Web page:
University of California, San Diego
NanoEngineering gone viral: Plant virus-based therapeutics
Nanoscale engineering is revolutionizing the way we detect, prevent, and treat diseases. Viruses are
playing a special role in these developments because they can function as prefabricated nanoparticles naturally evolved to deliver cargos to cells and tissues. We have developed a library of plant virus-based nanoparticles and through structure-function studies we are beginning to understand how to tailor these materials appropriately for biomedical applications. Through chemical biology, we have developed virus-based delivery systems carrying medically-relevant cargo enabling tissue-specific imaging and treatment. A particular exciting avenue is the development of plant virus-like particle platforms for cancer immunotherapy. The idea pursued is an ‘in situ vaccination’ to stimulate local and systemic anti-tumor immune responses to treat established disease, and most importantly to induce immune memory to protect patients from outgrowth of metastasis and recurrence of the disease. Another avenue is the repurposing of plant viruses to enable plant health; we employ principles of nanomedicine to target pesticides residing deep in the soil therefore challenging to reach using contemporary pesticides. I will highlight engineering design principles employed to synthesize the next-generation nanotherapeutics using plant virus-based platform technologies, and I will discuss the evaluation of such in preclinical mouse models and canine patients as well as in the agricultural arena.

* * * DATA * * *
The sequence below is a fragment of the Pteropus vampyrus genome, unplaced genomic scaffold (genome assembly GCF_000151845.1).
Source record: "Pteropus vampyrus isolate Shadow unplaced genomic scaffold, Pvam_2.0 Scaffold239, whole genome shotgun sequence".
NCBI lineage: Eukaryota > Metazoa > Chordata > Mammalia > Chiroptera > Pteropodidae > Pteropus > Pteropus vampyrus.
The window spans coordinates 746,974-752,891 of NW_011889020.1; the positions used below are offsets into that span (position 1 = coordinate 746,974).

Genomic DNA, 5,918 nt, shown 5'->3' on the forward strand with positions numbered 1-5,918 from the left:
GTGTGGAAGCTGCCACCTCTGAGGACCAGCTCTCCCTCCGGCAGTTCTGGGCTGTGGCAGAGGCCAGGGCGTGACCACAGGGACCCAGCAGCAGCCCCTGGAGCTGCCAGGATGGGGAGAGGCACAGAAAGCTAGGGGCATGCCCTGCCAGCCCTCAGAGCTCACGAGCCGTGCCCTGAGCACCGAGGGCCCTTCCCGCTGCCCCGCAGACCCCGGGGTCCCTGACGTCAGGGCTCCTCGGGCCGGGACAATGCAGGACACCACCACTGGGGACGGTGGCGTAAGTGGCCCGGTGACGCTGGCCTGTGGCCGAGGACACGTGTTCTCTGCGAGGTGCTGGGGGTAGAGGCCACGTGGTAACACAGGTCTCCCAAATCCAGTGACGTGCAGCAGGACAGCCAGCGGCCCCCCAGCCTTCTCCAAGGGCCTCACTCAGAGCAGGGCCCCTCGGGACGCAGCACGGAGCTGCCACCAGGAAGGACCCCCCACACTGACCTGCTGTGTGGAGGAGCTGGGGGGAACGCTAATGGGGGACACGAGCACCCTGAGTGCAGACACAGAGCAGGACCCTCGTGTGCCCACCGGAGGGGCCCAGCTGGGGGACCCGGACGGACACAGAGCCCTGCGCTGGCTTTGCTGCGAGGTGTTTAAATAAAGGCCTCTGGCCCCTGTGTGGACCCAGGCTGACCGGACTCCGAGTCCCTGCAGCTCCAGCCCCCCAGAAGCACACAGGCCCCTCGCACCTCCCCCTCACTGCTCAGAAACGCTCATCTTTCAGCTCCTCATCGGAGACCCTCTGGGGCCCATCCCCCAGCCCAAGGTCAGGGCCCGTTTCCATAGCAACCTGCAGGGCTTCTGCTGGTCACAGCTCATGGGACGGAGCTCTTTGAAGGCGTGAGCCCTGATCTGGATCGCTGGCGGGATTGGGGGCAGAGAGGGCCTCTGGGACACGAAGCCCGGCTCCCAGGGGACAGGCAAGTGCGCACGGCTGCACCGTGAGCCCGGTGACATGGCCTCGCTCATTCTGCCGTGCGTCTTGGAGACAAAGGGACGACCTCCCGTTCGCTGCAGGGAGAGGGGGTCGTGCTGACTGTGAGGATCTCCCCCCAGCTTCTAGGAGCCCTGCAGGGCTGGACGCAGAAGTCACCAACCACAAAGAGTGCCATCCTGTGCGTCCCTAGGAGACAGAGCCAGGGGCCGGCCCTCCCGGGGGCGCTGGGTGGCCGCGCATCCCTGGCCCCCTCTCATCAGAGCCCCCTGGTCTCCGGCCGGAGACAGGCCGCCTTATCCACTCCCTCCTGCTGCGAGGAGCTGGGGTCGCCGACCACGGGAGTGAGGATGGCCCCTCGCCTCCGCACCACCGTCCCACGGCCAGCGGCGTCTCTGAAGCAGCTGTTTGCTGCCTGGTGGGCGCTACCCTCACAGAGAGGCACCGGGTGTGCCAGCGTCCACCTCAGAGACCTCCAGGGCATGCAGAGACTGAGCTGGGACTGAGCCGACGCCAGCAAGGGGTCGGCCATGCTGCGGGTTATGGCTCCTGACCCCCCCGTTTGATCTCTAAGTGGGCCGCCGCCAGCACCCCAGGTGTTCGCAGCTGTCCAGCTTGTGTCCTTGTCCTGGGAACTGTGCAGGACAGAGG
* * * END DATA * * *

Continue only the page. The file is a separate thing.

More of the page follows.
Dr. Steinmetz is a Professor of NanoEngineering at the University of California, San Diego (07/2018-present). She also is the founding Director of the Center for Nano-ImmunoEngineering (nanoIE). She started her independent career at Case Western Reserve University School of Medicine in the Department of Biomedical Engineering (in 2010), where she was promoted through the ranks of Assistant, Associate, and Full Professor. Dr. Steinmetz trained at The Scripps Research Institute, La Jolla, CA where she was a NIH K99/R00 awardee and AHA post-doctoral fellow (2007-2010); she obtained her PhD in Bionanotechnology from the University of East Anglia where she prepared her dissertation as a Marie Curie Early Stage Training Fellow at the John Innes Centre, Norwich, UK (2004-2007). Her early training was at the RWTH-Aachen University in Germany.
Dr. Steinmetz’s research program focuses on the engineering of plant virus-based nanomaterials targeting human and plant health applications, such as drug delivery, molecular imaging, and next-generation vaccines and immunotherapies. Dr. Steinmetz has authored more than 150 journal articles (H index 48). Dr. Steinmetz is a standing member of the NIH Nanotechnology study section. She serves on the Editorial Board of Wiley Interdisciplinary Reviews (WIREs) on Nanomedicine and Nanobiotechnology; she serves on the Advisory Editorial Board for the ACS journals ACS Nano and Molecular Pharmaceutics as well as the RSC Journal
of Materials Chemistry B. Dr. Steinmetz is a Fellow of the Royal Society of Chemistry (FRSC, since 2018), a Fellow the American Institute of Medical and Biological Engineering (AIMBE, since 2017); she has won many awards, including an American Cancer Society (ACS) Research Scholar Award (2016), and a Young Innovator of Cellular and Molecular Bioengineering Award from the Biomedical Engineering Society (2015).